23
Mar
10

Former U.S. presidents Bush, Clinton visit Haiti

NEWS
Former U.S. presidents Bush, Clinton visit Haiti

Tuesday, March 23, 2010

••• Former Presidents George W. Bush and Bill Clinton clasped hands with residents of one of Haiti’s massive tent cities Monday on a tour of its quake-devastated capital – a visit intended to remind donors of the immense needs facing the recovery effort.

The two former leaders, who were tapped by President Barack Obama to spearhead U.S. fundraising for the crisis, made their first joint visit as part of the mission to raise aid and investment for the impoverished Caribbean nation.

At a news conference with President René Préval on the grounds of the collapsed national palace, Bush said he was struck by the devastation caused by the Jan. 12 earthquake.

“It’s one thing to see it on TV, it’s another to see it firsthand,” said Bush, who was making his first visit to Haiti. “Hopefully our visit will remind people that Haiti needs help.”

Clinton and Bush later greeted quake survivors camped on the Champ de Mars, the national mall filled with 60,000 homeless people.

While many of the homeless welcomed the visit as a sign that the U.S. would continue to supply aid, some said they were disappointed the presidents did not bring anything more tangible.

“The visit is like no visit at all. They walked inside, it’s to show off,” said René Pierre, a 35-year-old homeless man.

About 100 supporters of ousted President Jean-Bertrand Aristide staged a protest outside the national palace, burning tires and demanding the return of their exiled leader.

Clinton and Bush visit as the country struggles to feed and shelter victims of the magnitude-7 quake, which killed an estimated 230,000 people. Another 1.3 million quake survivors are homeless, with many living in camps prone to dangerous flooding in the April rainy season.

The former presidents also visited the Maxima SA woodworking plant where manager Evelien Degier, a native of the Netherlands, said they can build houses for $2,000. She said she hopes the presidents help direct investment to companies like hers that employ Haitians as part of the reconstruction effort.

“It’s wonderful to have the handouts and the food,” she said. “But now people need to go back to work to real life to earn real money.”

Risk of flooding

The 7.0-magnitude quake is believed to have killed at least 200,000 people and left another 1.3 million people homeless, with many living in makeshift camps at risk of flooding during the April rainy season.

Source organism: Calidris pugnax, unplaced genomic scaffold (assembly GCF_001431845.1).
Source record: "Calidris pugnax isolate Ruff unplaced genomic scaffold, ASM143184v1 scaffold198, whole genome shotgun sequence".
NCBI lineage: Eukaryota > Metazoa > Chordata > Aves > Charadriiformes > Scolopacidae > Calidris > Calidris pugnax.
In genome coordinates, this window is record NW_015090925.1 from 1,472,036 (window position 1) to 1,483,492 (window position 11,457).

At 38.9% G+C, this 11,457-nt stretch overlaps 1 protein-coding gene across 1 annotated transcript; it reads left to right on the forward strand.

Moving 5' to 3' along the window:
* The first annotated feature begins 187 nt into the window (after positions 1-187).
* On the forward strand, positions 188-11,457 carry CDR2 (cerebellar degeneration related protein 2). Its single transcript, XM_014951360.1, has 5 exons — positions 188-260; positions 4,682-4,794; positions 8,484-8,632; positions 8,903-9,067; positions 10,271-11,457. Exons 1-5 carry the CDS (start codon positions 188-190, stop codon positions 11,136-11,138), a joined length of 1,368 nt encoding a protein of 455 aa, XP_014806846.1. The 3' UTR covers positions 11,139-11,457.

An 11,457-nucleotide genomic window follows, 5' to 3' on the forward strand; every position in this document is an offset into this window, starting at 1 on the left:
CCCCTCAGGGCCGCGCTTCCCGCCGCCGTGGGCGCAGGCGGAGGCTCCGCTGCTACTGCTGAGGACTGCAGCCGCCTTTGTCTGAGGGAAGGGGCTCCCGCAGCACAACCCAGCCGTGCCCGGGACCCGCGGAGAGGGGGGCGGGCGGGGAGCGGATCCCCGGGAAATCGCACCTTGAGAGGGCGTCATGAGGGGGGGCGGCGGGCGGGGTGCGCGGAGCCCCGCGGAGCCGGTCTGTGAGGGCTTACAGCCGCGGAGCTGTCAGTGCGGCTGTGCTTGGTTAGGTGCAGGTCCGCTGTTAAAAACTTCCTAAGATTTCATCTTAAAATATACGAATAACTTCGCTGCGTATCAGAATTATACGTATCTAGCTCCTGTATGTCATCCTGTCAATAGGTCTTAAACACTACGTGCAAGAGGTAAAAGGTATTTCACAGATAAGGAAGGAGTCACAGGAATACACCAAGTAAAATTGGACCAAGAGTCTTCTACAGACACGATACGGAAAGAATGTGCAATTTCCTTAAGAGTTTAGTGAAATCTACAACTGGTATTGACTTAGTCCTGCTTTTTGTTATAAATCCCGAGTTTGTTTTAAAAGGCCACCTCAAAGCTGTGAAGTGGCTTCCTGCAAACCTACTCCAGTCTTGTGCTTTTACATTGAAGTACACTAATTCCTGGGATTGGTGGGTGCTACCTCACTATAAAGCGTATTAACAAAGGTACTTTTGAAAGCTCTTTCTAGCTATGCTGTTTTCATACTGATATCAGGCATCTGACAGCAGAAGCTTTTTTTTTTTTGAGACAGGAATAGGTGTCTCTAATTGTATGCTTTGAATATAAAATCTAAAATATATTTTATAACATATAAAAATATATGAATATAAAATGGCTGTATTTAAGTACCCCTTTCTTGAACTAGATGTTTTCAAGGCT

Bush and Clinton’s visit aims to spotlight the dramatic need ahead of a critical March 31 U.N. donors conference in New York, where Haitian officials will ask for $11.5 billion U.S. in reconstruction help.

Bush’s trip to Haiti on Monday is his first to the Caribbean country. Clinton, who is the U.N. special envoy to the country, has made two visits since the quake and five in the past two years. He also visited as president.

The non-profit Clinton Bush Haiti Fund has raised roughly $37 million from 220,000 individuals, including Hollywood actor Leonardo DiCaprio, who gave $1 million, and Obama, who among other donations gave $200,000 of the $1.4 million he got with his Nobel Peace Prize.

About $4 million has gone to such organizations as Habitat for Humanity, the University of Miami/Project Medishare mobile hospital in Port-au-Prince and the U.S. branch of the Irish charity Concern Worldwide. The rest of the money has yet to be distributed.

The two former presidents have arguably shaped Haiti’s history as much as anyone alive today.

Clinton presided over a refugee crisis born of the 1991 ouster of Aristide, Haiti’s first democratically elected president. He returned Aristide to power in 1994 with a force of 20,000 U.S. troops.

Bush is remembered by many Haitians – especially the thousands in Port-au-Prince’s teeming slums – as the U.S. leader whose administration chartered the plane that flew Aristide back into exile during a 2004 rebellion.

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